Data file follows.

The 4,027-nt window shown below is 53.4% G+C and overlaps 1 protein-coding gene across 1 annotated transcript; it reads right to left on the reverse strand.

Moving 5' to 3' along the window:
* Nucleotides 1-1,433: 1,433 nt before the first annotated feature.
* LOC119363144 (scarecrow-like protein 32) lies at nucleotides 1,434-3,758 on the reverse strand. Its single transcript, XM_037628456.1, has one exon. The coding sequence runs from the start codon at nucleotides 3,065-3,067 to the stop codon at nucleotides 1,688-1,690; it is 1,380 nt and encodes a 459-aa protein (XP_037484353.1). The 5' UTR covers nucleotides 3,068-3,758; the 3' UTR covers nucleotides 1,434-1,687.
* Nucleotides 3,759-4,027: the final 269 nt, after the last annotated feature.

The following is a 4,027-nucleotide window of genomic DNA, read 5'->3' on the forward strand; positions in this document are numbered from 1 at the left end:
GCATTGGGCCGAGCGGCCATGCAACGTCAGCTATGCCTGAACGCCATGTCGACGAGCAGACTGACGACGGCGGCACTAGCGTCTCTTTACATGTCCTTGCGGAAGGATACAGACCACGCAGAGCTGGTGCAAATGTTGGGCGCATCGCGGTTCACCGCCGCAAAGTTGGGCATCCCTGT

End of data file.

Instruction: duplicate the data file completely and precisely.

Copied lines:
The 4,027-nt window shown below is 53.4% G+C and overlaps 1 protein-coding gene across 1 annotated transcript; it reads right to left on the reverse strand.

Moving 5' to 3' along the window:
* Nucleotides 1-1,433: 1,433 nt before the first annotated feature.
* LOC119363144 (scarecrow-like protein 32) lies at nucleotides 1,434-3,758 on the reverse strand. Its single transcript, XM_037628456.1, has one exon. The coding sequence runs from the start codon at nucleotides 3,065-3,067 to the stop codon at nucleotides 1,688-1,690; it is 1,380 nt and encodes a 459-aa protein (XP_037484353.1). The 5' UTR covers nucleotides 3,068-3,758; the 3' UTR covers nucleotides 1,434-1,687.
* Nucleotides 3,759-4,027: the final 269 nt, after the last annotated feature.

The following is a 4,027-nucleotide window of genomic DNA, read 5'->3' on the forward strand; positions in this document are numbered from 1 at the left end:
GCATTGGGCCGAGCGGCCATGCAACGTCAGCTATGCCTGAACGCCATGTCGACGAGCAGACTGACGACGGCGGCACTAGCGTCTCTTTACATGTCCTTGCGGAAGGATACAGACCACGCAGAGCTGGTGCAAATGTTGGGCGCATCGCGGTTCACCGCCGCAAAGTTGGGCATCCCTGT